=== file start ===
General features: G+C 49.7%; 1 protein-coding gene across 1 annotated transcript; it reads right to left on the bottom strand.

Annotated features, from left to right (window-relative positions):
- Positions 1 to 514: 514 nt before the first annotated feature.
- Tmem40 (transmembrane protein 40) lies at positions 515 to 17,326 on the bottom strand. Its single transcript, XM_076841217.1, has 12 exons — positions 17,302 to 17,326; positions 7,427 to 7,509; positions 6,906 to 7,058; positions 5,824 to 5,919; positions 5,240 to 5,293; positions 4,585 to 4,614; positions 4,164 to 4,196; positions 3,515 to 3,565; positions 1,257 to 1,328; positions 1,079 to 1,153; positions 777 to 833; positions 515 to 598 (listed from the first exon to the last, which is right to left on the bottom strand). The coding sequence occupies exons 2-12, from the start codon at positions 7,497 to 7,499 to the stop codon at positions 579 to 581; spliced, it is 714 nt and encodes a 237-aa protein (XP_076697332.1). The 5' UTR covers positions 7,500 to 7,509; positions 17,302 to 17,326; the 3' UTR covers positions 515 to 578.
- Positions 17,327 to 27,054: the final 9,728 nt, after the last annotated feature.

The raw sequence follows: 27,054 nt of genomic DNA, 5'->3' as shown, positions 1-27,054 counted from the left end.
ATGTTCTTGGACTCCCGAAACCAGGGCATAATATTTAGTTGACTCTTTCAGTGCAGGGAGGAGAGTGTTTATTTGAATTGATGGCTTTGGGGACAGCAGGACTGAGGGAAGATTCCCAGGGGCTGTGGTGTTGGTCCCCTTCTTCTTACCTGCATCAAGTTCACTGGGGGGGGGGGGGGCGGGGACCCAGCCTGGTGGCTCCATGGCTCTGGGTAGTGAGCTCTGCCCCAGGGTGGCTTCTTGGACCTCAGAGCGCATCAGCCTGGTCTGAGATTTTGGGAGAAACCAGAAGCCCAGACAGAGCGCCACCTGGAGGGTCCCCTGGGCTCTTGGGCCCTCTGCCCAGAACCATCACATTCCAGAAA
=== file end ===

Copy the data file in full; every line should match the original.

General features: G+C 49.7%; 1 protein-coding gene across 1 annotated transcript; it reads right to left on the bottom strand.

Annotated features, from left to right (window-relative positions):
- Positions 1 to 514: 514 nt before the first annotated feature.
- Tmem40 (transmembrane protein 40) lies at positions 515 to 17,326 on the bottom strand. Its single transcript, XM_076841217.1, has 12 exons — positions 17,302 to 17,326; positions 7,427 to 7,509; positions 6,906 to 7,058; positions 5,824 to 5,919; positions 5,240 to 5,293; positions 4,585 to 4,614; positions 4,164 to 4,196; positions 3,515 to 3,565; positions 1,257 to 1,328; positions 1,079 to 1,153; positions 777 to 833; positions 515 to 598 (listed from the first exon to the last, which is right to left on the bottom strand). The coding sequence occupies exons 2-12, from the start codon at positions 7,497 to 7,499 to the stop codon at positions 579 to 581; spliced, it is 714 nt and encodes a 237-aa protein (XP_076697332.1). The 5' UTR covers positions 7,500 to 7,509; positions 17,302 to 17,326; the 3' UTR covers positions 515 to 578.
- Positions 17,327 to 27,054: the final 9,728 nt, after the last annotated feature.

The raw sequence follows: 27,054 nt of genomic DNA, 5'->3' as shown, positions 1-27,054 counted from the left end.
ATGTTCTTGGACTCCCGAAACCAGGGCATAATATTTAGTTGACTCTTTCAGTGCAGGGAGGAGAGTGTTTATTTGAATTGATGGCTTTGGGGACAGCAGGACTGAGGGAAGATTCCCAGGGGCTGTGGTGTTGGTCCCCTTCTTCTTACCTGCATCAAGTTCACTGGGGGGGGGGGGGGCGGGGACCCAGCCTGGTGGCTCCATGGCTCTGGGTAGTGAGCTCTGCCCCAGGGTGGCTTCTTGGACCTCAGAGCGCATCAGCCTGGTCTGAGATTTTGGGAGAAACCAGAAGCCCAGACAGAGCGCCACCTGGAGGGTCCCCTGGGCTCTTGGGCCCTCTGCCCAGAACCATCACATTCCAGAAA